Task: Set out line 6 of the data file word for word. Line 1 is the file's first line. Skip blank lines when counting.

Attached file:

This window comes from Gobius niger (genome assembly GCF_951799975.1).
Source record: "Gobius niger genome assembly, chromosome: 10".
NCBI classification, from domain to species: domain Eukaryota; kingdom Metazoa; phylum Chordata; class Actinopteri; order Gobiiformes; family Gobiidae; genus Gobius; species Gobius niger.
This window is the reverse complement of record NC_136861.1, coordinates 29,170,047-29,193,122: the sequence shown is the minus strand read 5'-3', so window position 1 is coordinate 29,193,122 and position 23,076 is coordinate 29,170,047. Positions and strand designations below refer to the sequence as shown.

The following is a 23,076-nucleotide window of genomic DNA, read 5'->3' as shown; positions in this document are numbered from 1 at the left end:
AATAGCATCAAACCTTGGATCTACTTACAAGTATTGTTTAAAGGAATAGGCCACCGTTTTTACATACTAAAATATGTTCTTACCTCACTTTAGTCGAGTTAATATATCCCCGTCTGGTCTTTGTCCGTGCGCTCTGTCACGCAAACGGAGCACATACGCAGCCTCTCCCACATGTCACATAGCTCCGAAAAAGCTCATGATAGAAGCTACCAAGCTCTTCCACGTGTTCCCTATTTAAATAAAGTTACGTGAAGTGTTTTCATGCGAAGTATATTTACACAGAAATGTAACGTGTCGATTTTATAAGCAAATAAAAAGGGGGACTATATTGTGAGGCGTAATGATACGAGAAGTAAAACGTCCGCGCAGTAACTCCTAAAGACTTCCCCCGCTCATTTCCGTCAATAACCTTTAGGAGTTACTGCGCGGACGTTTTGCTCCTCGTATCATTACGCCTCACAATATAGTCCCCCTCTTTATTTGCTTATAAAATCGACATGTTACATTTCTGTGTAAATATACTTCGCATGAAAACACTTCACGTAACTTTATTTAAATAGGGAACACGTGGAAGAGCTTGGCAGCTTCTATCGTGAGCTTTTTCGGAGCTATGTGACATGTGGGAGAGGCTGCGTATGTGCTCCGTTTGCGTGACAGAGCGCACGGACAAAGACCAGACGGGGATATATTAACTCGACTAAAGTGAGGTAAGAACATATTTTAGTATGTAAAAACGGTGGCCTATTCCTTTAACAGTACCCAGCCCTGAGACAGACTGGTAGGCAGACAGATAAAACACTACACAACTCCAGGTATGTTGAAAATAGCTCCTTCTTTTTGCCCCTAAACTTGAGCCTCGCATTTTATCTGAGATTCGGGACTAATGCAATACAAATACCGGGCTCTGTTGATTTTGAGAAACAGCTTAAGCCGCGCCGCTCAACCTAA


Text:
AATAGCATCAAACCTTGGATCTACTTACAAGTATTGTTTAAAGGAATAGGCCACCGTTTTTACATACTAAAATATGTTCTTACCTCACTTTAGTCGAGTTAATATATCCCCGTCTGGTCTTTGTCCGTGCGCTCTGTCACGCAAACGGAGCACATACGCAGCCTCTCCCACATGTCACATAGCTCCGAAAAAGCTCATGATAGAAGCTACCAAGCTCTTCCACGTGTTCCCTATTTAAATAAAGTTACGTGAAGTGTTTTCATGCGAAGTATATTTACACAGAAATGTAACGTGTCGATTTTATAAGCAAATAAAAAGGGGGACTATATTGTGAGGCGTAATGATACGAGAAGTAAAACGTCCGCGCAGTAACTCCTAAAGACTTCCCCCGCTCATTTCCGTCAATAACCTTTAGGAGTTACTGCGCGGACGTTTTGCTCCTCGTATCATTACGCCTCACAATATAGTCCCCCTCTTTATTTGCTTATAAAATCGACATGTTACATTTCTGTGTAAATATACTTCGCATGAAAACACTTCACGTAACTTTATTTAAATAGGGAACACGTGGAAGAGCTTGGCAGCTTCTATCGTGAGCTTTTTCGGAGCTATGTGACATGTGGGAGAGGCTGCGTATGTGCTCCGTTTGCGTGACAGAGCGCACGGACAAAGACCAGACGGGGATATATTAACTCGACTAAAGTGAGGTAAGAACATATTTTAGTATGTAAAAACGGTGGCCTATTCCTTTAACAGTACCCAGCCCTGAGACAGACTGGTAGGCAGACAGATAAAACACTACACAACTCCAGGTATGTTGAAAATAGCTCCTTCTTTTTGCCCCTAAACTTGAGCCTCGCATTTTATCTGAGATTCGGGACTAATGCAATACAAATACCGGGCTCTGTTGATTTTGAGAAACAGCTTAAGCCGCGCCGCTCAACCTAA